We have some news on the SharePoint project. Michael and I had our monthly review meeting a couple of days ago, where it was revealed to us that instead of moving forward wind Office 365 we will most likely be implementing SharePoint 2010 with Exchange Server 2010. This direction is being taken due to the uncertainty behind Micosoft Office 365 such as the unreliable up time (Microsoft are under investigation by the Advertising standard agency claiming they can’t meet their advertised 99% up time) and the uncertain costs behind the educational version of SharePoint, we also already have the SharePoint lisencing fees.
For the last couple of days we have been helping in filling out a Business Case document, the document had to review all options that the University could take, including the unfavourable options. This included staying with SharePoint 2003, migrating to SharePoint 2010 or migrating to Office 365. We wrote the down side to staying with SharePoint 2003 and the benefits to migrating to SharePoint 2010 and SharePoint Online. We will hopfully hear something back soon.
In the mean time we will both be looking into migration even further so we can start to create a plan as early as possible.
Over the last few days I have been looking at Workflows in the Enterprise Edition environment, after they were very limited in the Small Business Edition. I started by creating a reusable workflow, that can be applied to almost any list or document library. This workflow would allow users to request annual leave, the workflow would then get their line manager to approve or deny the request. This worked very well, and did what I expected it to. After accomplishing this Rob and I decided to add more functionality, which would add the leave (if approved) to the corporate calendar. At this point I discovered that the workflow would need to be associated with a specific list to enable it to obtain all the fields within the Annual Leave list. This time I recreated the workflow as a list workflow and selected the list to associate it with. I could now access the required fields to add the approved request to the corporate calendar. However upon testing the workflow, it stopped at a certain point and returned an error. Below is the workflow that has been created, and the sections in red appear to be causing the problem, this process does start though as an email is sent to the initiator to say this.
I have been trying to find a solution to the problem, but so far have been unsuccessful. I have discovered though, that the workflow may need to be split in to two. When the workflow is initiated, it runs under the permissions of that user, which will not likely have permission to approve items. I will be looking at this soon too.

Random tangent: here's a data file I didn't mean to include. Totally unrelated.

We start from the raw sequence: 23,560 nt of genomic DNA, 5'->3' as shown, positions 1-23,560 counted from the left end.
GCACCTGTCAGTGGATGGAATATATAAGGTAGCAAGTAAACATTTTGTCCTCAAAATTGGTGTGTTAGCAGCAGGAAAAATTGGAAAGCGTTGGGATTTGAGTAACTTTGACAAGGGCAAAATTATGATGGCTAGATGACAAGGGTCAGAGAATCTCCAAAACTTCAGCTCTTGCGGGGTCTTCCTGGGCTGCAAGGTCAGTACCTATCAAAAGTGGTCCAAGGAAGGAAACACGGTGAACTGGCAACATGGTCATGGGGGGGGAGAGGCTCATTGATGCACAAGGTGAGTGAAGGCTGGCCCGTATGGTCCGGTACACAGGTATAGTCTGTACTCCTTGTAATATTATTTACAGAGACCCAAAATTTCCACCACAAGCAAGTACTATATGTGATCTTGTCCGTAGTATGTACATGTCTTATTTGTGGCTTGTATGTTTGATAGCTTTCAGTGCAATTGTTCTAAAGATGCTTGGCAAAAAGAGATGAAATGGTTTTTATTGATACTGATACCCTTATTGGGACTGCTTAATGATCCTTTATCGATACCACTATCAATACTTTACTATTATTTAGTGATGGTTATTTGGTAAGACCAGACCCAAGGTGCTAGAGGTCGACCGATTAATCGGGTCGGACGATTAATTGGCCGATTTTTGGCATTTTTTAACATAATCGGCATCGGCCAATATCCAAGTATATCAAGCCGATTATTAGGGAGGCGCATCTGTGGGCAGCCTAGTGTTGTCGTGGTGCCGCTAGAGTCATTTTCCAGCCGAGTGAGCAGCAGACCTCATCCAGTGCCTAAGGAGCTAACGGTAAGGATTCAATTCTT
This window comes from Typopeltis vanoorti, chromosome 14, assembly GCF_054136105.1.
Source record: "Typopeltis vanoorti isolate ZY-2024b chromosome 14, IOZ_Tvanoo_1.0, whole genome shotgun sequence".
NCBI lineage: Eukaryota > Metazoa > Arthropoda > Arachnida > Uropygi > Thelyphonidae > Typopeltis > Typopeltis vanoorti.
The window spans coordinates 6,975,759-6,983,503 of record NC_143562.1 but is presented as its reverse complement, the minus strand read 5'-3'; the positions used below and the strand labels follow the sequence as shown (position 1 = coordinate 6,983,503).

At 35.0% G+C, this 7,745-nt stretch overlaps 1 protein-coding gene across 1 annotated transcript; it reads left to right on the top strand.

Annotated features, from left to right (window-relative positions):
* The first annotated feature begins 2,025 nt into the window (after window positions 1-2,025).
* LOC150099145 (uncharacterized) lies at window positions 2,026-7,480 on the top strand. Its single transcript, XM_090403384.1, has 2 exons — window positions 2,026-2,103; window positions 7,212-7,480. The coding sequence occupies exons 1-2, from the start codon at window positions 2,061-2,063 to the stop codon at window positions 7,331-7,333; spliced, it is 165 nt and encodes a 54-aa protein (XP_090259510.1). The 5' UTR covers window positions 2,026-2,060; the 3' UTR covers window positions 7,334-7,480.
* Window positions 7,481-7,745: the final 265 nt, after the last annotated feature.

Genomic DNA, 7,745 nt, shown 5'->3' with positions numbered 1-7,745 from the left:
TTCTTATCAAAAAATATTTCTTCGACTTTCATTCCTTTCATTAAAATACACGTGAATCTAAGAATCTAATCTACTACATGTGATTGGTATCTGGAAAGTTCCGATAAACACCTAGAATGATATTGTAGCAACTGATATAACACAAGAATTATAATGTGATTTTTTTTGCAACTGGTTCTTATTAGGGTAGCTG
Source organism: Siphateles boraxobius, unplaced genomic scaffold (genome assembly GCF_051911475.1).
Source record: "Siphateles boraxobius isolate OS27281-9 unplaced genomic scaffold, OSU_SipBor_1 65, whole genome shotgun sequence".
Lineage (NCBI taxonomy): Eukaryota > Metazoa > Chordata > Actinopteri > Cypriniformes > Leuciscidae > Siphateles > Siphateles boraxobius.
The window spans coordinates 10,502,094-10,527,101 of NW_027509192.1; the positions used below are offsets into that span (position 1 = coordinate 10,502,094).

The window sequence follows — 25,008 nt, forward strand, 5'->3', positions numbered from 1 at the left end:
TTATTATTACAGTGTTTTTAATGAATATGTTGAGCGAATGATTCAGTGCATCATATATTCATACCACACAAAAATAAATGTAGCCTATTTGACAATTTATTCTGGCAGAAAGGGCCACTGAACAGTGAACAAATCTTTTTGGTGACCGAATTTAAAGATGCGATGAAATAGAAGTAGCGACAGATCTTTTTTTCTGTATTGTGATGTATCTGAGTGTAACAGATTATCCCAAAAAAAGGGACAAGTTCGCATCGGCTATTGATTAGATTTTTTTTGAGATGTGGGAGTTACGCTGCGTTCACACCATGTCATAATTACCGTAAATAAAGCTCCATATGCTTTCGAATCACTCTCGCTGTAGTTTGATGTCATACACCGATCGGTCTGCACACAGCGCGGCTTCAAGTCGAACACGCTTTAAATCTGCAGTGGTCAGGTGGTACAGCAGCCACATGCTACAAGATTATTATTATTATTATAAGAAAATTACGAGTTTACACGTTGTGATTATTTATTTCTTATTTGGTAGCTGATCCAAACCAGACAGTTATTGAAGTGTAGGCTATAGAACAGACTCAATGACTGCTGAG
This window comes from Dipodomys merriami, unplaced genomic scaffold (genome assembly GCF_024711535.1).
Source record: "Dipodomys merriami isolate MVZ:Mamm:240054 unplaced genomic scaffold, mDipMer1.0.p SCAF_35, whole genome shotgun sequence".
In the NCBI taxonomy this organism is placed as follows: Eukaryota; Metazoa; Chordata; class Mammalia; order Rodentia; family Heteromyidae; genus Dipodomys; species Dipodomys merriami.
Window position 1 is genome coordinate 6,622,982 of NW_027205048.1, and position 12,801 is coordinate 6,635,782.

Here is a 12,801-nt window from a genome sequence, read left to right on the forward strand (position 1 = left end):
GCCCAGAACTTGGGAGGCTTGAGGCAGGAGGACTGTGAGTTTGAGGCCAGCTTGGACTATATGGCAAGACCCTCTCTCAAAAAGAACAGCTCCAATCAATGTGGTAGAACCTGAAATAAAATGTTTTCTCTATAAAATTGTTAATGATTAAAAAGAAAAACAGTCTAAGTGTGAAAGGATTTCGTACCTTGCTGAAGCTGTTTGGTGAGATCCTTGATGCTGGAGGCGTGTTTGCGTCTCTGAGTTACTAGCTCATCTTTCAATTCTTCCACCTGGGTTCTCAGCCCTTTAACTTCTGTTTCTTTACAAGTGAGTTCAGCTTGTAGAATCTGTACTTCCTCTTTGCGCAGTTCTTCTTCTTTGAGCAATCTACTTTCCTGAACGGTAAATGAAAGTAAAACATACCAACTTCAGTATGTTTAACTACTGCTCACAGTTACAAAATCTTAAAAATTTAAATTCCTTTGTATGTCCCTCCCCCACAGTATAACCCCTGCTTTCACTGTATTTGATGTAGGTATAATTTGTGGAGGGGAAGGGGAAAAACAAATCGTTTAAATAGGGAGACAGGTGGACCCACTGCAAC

After submitting a service request to Microsoft, I have this morning (17/10/2011) been contacted by a representative, who has taken me through some troubleshooting. Throughout this he took screenshots to enable the process to be recreated, to try and identify the problem. A solution is expected on Wednesday.
The representative from Microsoft has since been in touch to inform us that he is still working on the problem. A solution is expected any day now.
I think i might have found the solution to the SharePoint issue
After asking around the office, I have discovered that SharePoint 2003 MAY be running service pack 2, if this is the case then the solution may be simply to upgrade to Service Pack 3 and install any hotfix’s that are available. It appeared that a handful of people have had a similar issues (not exactly the same but similar) and their issues have been fixed by upgrading.
It is clear from issues such as this that we NEED to upgrade to either SharePoint 2010/Online, it is a much easier platform to use and manipulate.
After some research around the SharePoint 2003 issue, I have come to believe that the problem with the RTE error is not the browser but the operating system. I know this might sound strange as it should not affect the operation of SharePoint on the browser. If this is the case, I have seen a number of fixes for this on the internet, they mostly involve a hack. I will test this theory more when I get to work tomorrow (I have been researching from home today)
I was wrong
Michael and I have been presented with a challenge involving SharePoint 2003, to attempt to resolve a very strange compatibility issue. A content editor is used to input text and images into a SharePoint site, it uses a Rich Text editor to format the text, for some reason the Rich Text Editor (RTE) will work perfectly fine using Internet Explorer 7, however it will not work in any newer versions of Internet Explorer or any other web browser. This is a very odd Error as it is assumed that Microsoft would try keep it compatible with future updates.
Along with the Microsoft SharePoint research, over the next few weeks we will be looking into this issue and will attempt to resolve it.